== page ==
Adapting to adaptations


Aren't you filled with joy each time you come across a movie you love watching as much as you loved reading the book it's based on?  

Gorky Park is my most favourite movie adaption ever. Published in 1981, the novel put award-winning crime writer Martin Cruz Smith at the top of the bestseller list and has been described as "the thriller of the 80s". Set in Moscow at the height of the Cold War, our imaginations had to work overtime to visualise the settings and characters. Our engagement with a rag tag bunch of dodgy Russians and corrupt Americans, the complex plot, and our romantic notions of life in the USSR made the book a real treat. Two years later the film came out and it didn't put a foot wrong. Dennis Potter's brilliant screenplay is matched by great acting and inspired casting. Who but Alexei Sayle could have played a better pre-perestroika villain even though at the time he was known only as a stand up comic? For obvious reasons the real Gorky Park, and the rest of the Soviet Union for that matter, were out of bounds and the film was shot in Helsinki. Despite that the overwhelming bleakness of an imagined Soviet landscape - physical, social and political - was evoked in such a way that it only enhances Cruz Smith's thriller.  

Another beauty (quite literally) is Sally Potter's Orlando. Unlike Gorky Park, the film barely sticks to the original "plot" but what makes it a gorgeous spectacle is the way it reflects the novel's playfulness and glitz; all those frills, frocks and Robert Plant wigs have the effect of carrying us along with Orlando on her quest. The movie also demonstrates the author's and director's  love for their respective muses. If the novel is a love letter to Vita Sackville-West (and the rest of the nobility when they are being noble), then the film is a love letter to Virginia Woolf and her fabulous creation, Orlando. The sumptuousness that permeates the novel and the film is what makes them both so irresistible - very much like Orlando and his/her inspiration, the pearl-laden eccentrix, Vita Sackville-West.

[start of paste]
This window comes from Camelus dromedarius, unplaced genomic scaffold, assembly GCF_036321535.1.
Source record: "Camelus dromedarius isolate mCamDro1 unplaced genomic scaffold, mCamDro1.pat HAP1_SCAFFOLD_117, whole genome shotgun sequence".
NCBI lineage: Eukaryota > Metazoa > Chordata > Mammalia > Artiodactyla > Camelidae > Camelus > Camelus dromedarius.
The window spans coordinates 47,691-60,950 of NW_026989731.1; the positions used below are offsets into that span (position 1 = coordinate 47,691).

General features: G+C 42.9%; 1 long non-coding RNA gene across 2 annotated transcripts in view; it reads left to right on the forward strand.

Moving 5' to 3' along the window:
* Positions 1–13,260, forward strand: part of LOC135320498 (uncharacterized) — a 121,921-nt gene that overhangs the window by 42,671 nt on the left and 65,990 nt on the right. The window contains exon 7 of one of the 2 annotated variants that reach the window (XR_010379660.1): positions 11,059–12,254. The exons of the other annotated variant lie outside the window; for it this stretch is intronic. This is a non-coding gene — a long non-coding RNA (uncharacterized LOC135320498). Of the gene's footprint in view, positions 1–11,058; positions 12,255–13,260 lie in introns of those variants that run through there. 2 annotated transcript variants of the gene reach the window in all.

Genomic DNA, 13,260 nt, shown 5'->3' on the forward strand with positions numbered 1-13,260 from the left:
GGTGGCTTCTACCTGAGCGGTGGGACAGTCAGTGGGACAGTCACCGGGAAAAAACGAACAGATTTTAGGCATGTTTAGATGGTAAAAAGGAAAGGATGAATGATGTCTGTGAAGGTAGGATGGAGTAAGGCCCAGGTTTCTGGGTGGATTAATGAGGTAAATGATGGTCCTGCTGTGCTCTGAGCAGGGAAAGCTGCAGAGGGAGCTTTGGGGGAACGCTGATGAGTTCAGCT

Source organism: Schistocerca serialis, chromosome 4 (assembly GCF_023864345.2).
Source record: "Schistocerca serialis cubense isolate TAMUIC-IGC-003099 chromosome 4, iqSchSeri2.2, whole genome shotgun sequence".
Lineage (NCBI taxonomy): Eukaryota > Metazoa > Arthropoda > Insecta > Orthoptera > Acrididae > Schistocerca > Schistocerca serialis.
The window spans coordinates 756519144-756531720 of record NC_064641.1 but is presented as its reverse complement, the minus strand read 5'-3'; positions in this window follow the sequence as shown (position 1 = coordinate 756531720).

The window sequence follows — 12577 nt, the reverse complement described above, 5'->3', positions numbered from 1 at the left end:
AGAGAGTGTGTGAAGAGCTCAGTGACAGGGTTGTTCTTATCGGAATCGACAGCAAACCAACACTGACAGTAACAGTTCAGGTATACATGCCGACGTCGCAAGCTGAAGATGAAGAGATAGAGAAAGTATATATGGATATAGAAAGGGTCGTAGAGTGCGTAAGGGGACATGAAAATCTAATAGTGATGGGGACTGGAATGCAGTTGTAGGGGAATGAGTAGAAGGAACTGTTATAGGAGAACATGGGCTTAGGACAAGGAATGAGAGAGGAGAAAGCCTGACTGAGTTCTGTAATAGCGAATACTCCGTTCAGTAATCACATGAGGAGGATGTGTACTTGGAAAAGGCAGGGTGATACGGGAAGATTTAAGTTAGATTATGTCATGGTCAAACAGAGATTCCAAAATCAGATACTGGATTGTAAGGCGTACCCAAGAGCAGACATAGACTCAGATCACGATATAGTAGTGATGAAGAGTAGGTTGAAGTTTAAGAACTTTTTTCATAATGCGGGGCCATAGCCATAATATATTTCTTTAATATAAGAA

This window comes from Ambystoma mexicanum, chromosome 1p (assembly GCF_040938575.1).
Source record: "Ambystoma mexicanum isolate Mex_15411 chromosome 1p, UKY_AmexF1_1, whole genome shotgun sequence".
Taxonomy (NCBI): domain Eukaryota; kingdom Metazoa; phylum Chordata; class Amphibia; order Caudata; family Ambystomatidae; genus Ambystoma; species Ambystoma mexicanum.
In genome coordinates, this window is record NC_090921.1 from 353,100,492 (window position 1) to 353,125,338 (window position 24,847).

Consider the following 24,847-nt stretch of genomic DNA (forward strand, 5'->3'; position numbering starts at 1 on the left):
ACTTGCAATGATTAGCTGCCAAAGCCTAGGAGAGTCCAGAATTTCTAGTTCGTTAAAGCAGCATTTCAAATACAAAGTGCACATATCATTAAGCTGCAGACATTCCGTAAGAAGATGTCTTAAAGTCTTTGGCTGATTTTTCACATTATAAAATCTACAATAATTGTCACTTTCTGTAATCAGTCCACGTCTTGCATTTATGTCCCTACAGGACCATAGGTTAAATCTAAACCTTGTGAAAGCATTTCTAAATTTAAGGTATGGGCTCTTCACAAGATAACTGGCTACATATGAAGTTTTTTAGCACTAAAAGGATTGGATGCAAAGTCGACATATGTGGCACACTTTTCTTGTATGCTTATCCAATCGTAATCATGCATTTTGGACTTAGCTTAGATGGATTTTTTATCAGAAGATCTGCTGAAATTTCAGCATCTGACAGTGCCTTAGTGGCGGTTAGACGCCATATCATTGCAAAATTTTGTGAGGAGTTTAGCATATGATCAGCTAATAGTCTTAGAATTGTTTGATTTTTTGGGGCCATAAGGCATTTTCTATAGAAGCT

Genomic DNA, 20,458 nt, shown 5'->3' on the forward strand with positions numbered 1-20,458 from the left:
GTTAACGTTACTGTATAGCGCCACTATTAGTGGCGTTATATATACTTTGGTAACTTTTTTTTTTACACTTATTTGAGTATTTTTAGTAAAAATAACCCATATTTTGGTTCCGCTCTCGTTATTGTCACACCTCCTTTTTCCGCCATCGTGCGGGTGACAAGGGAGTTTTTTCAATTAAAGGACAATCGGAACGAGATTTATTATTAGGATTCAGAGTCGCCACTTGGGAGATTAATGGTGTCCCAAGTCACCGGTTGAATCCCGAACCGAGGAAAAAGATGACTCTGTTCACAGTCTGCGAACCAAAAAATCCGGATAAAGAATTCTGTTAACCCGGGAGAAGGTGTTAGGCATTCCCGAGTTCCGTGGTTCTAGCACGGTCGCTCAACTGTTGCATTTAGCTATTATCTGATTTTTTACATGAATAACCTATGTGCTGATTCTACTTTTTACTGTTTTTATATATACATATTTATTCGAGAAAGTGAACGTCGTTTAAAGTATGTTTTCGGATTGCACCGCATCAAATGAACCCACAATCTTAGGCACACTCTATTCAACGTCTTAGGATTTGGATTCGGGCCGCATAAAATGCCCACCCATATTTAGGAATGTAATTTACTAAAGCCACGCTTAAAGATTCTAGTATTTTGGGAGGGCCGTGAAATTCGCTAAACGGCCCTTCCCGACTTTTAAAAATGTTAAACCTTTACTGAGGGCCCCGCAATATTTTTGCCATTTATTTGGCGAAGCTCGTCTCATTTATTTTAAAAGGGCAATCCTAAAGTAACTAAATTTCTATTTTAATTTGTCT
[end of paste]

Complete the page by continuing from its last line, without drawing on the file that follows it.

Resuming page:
My final favourite was discovered recently. I was introduced to the inimitable Jean Rhys and her amazing novel, Wide Sargasso Sea, as an English Lit undergraduate in the UK. Unfortunately we were forced to sit through a terrible adaptation of Rhys's final masterpiece so it was delightful to watch on TV the other night a very classy BBC adaptation. The novel tells the story of the first Mrs Rochester, Bertha Mason. Antoinette, as she is known before her husband renames her, is a wealthy plantation heiress who is married off (or rather sold off) by her half brother to the gormless Edward Rochester. As a second son, Rochester seems only capable of making his fortune by acquiring Antoinette's. What I loved so much about the adaptation was the way in which it subtly but clearly reflects Rhys's critique of upper class marriage as a form of slavery, which the self-righteous Rochester says he deplores. Driven to madness by her husband's cruelty, Antoinette is confined to the attic while he pursues sane Jane. The comparison between Antoinette's imprisonment and colonial slavery is enacted in the final denouement when she burns down the house her husband bought with her money, just as her childhood home in Jamaica was destroyed during the slave revolts. Go check it out - the movie and the book.